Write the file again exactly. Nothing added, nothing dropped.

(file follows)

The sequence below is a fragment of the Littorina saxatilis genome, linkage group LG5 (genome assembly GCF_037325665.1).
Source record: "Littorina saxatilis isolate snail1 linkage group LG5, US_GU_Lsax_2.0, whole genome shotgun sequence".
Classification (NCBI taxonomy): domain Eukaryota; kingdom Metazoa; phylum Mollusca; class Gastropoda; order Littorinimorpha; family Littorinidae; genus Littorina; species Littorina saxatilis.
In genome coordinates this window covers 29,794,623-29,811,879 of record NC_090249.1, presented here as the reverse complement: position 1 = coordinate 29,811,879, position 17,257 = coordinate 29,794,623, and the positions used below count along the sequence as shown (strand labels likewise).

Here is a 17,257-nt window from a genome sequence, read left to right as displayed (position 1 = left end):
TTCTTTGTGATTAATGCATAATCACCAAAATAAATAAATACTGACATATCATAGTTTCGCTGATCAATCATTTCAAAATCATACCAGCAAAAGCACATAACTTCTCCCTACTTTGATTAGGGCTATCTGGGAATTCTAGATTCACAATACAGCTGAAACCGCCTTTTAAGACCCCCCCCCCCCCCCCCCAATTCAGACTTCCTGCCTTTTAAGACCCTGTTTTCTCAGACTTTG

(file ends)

The sequence below is a fragment of the Littorina saxatilis genome, linkage group LG5 (genome assembly GCF_037325665.1).
Source record: "Littorina saxatilis isolate snail1 linkage group LG5, US_GU_Lsax_2.0, whole genome shotgun sequence".
Classification (NCBI taxonomy): domain Eukaryota; kingdom Metazoa; phylum Mollusca; class Gastropoda; order Littorinimorpha; family Littorinidae; genus Littorina; species Littorina saxatilis.
In genome coordinates this window covers 29,794,623-29,811,879 of record NC_090249.1, presented here as the reverse complement: position 1 = coordinate 29,811,879, position 17,257 = coordinate 29,794,623, and the positions used below count along the sequence as shown (strand labels likewise).

Here is a 17,257-nt window from a genome sequence, read left to right as displayed (position 1 = left end):
TTCTTTGTGATTAATGCATAATCACCAAAATAAATAAATACTGACATATCATAGTTTCGCTGATCAATCATTTCAAAATCATACCAGCAAAAGCACATAACTTCTCCCTACTTTGATTAGGGCTATCTGGGAATTCTAGATTCACAATACAGCTGAAACCGCCTTTTAAGACCCCCCCCCCCCCCCCCCAATTCAGACTTCCTGCCTTTTAAGACCCTGTTTTCTCAGACTTTG